Retired teacher and Laguna Beach resident Anne Caenn is the agitator behind a Main Beach rally planned for 10 a.m. this Saturday, March 24, a show of support for gun control and school safety in the wake of a mass shooting last month at a high school in Florida.
Caenn’s efforts mirror more than 827 planned March For Our Lives satellite protests across the nation and in several countries, displays buttressing students and teachers from Parkland, Fla., expected to rally in the nation’s capital the same day.
Demonstrations are planned at Centennial Regional Park in Santa Ana and in downtown Los Angeles as well.
The litany of such tragedies continues, with another school shooting occurring this past Tuesday, March 20, in Maryland.
“I want to support the students who are going to D.C. to demand Congress take action to stop mass shooting and pass gun control legislation,” said Caenn, who took part in political protests as a teen-ager growing up in Woodland Hills.
At Laguna Beach High School, scores of students last week joined a national walk out, marking the four weeks that had elapsed since a teenage gunman killed 14 students and three faculty members at Marjory Stoneman High School in Parkland, Fla.
Iris Sewell, an LBHS junior who participated in the protest by holding a sign on the sidewalk bordering the campus, expressed disdain for administrators setting the terms of how students could voice their opinion on the issue. Afterward, she circulated a petition that was signed by 106 students, who wanted an apology from administrators for disregarding protest plans of students.
“A big part of it was student run,” she said. Then, “the school took it over; it was run by adults. It defeated the purpose,” Iris said, describing its transformation to a remembrance in the quad, where kids posted notes on a poster, from a school walk out. Both forms of protest ultimately took place. “They are so worried about education; the school should have been encouraging us,” Iris said.
Resident Theodore Schraff agreed and voiced his criticism in an email to school board members for their inaction on an issue that he feels is their elected responsibility.
“I thought Laguna was in the forefront of progressives,” said the 25-year resident, who teaches hairdressing at Fullerton College. “They let students down; they let the community down,” he said, due to their passivity. He said he rearranged his schedule to join the Main Beach rally.
At a board meeting, after student leader Piper Warner outlined walk out plans for classmates to share their opinions in the quad, president Jan Vickers felt the efforts were “student planned and student led” and that administrators cleared their path by signaling they would not be disciplined for participating. “I thought they did right by students,” she said.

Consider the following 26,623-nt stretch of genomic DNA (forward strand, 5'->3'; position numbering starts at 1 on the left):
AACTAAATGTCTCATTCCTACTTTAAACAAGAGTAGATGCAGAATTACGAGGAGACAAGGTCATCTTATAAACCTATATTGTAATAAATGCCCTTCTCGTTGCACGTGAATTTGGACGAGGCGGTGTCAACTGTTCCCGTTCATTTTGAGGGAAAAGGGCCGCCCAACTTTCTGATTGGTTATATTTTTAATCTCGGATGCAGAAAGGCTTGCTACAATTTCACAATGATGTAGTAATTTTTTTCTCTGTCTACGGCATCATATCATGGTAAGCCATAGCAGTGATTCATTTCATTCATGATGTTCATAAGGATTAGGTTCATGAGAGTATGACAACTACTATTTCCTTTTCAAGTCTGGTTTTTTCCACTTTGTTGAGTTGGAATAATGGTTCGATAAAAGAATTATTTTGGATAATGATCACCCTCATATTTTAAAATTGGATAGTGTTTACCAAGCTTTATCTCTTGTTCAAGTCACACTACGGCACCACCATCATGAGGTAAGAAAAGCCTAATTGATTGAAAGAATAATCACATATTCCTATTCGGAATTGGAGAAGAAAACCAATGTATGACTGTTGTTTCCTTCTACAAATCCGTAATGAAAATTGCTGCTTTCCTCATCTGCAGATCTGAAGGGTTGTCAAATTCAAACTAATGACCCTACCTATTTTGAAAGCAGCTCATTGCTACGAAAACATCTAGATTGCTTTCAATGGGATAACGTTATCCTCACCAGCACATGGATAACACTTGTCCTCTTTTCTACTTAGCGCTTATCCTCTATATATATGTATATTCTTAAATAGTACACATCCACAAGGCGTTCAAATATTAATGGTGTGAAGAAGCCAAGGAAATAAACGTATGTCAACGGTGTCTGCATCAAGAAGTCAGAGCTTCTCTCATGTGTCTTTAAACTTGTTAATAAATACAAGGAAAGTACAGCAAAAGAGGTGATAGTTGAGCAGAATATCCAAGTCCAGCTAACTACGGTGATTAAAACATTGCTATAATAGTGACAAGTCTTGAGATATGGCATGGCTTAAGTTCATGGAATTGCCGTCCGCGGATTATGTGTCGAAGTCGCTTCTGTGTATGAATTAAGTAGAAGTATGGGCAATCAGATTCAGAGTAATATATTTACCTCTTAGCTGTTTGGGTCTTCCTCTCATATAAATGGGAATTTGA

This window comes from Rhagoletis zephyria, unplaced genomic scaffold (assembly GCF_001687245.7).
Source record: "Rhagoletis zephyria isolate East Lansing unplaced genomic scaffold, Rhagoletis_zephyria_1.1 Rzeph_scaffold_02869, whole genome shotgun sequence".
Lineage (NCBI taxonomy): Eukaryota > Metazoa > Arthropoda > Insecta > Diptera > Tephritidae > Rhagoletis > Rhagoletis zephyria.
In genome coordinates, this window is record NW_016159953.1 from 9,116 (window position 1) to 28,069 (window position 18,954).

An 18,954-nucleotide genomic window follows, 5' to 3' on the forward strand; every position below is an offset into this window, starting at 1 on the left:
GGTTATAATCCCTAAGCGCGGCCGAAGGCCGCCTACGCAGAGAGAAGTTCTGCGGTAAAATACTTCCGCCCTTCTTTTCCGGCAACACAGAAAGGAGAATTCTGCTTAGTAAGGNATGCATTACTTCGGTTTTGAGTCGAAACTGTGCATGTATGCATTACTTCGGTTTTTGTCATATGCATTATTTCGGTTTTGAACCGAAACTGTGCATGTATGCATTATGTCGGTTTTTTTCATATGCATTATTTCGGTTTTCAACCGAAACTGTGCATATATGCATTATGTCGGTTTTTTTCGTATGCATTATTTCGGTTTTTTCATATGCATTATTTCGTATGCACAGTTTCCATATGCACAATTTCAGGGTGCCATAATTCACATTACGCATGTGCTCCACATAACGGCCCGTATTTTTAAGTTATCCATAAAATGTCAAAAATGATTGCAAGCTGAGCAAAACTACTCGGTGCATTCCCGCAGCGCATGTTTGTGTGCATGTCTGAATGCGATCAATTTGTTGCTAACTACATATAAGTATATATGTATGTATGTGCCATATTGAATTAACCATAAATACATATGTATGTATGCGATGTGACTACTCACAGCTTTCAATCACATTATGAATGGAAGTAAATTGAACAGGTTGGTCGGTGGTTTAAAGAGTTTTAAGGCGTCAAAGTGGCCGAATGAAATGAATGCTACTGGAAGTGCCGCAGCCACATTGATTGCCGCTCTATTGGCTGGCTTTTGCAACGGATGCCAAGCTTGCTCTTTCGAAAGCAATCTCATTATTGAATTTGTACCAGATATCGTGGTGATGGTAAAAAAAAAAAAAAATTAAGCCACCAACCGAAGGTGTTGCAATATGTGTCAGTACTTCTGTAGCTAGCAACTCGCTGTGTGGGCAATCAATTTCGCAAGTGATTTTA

Parents and other outsiders were forbidden from joining the walk out on campus as visitors must be screened prior to entry. A computerized identification system was installed last year to screen visitors during school hours, replacing the old-school sign-in sheet.
In reply to Schraff’s letter, Vickers cited guidance provided by Ron Wenkart, general counsel for the Orange County Department of Education. He said administrators may lawfully establish rules for free speech on campus but that school staff is not permitted to join a walk out during the school day. “We don’t go on campus and participate in their activities,” said Vickers, unless invited.
After the massacre at Columbine High School in Colorado in 1999, Caenn recalled that her campus, Venado Middle School in Irvine, started practicing lockdown drills. “You race over and lock the door and get kids on floor. The thing is, they don’t tell you it’s a drill,” said Caenn, who noticed that a lockdown drill, unlike those for fire or earthquakes, would provoke a change in the demeanor of her 14-year-old history and language arts students. “They were quieter. They made some transfer of fear. It was very depressing.”
Caenn is no stranger to political activism. And when a friend, also a retired teacher, suggested a local rally, Caenn said she willingly shouldered the effort to foment a demonstration here because of her affinity for the issue and her experience as an organizer. She led protests as president of a teacher’s union and carried signs as a participant in voter and civil rights marches in Los Angeles. For this rally, she invited participation on social media.
Caenn believes her past activism made a difference. “That moved the dial. I saw things change. If you don’t do something, nothing changes,” she said.
“As a parent and former teacher, it is heartbreaking to know students have to practice ‘active shooter drills’ when they should be concentrating on academics and feeling safe at school.”
School children elsewhere in industrialized nations do not experience this, Caenn said. “The difference is the NRA and their misinterpretation of the Second Amendment.”
An unscientific poll of a score of readers on the Indy’s website shows they lack support for arming school administrators and support a ban on assault rifles.
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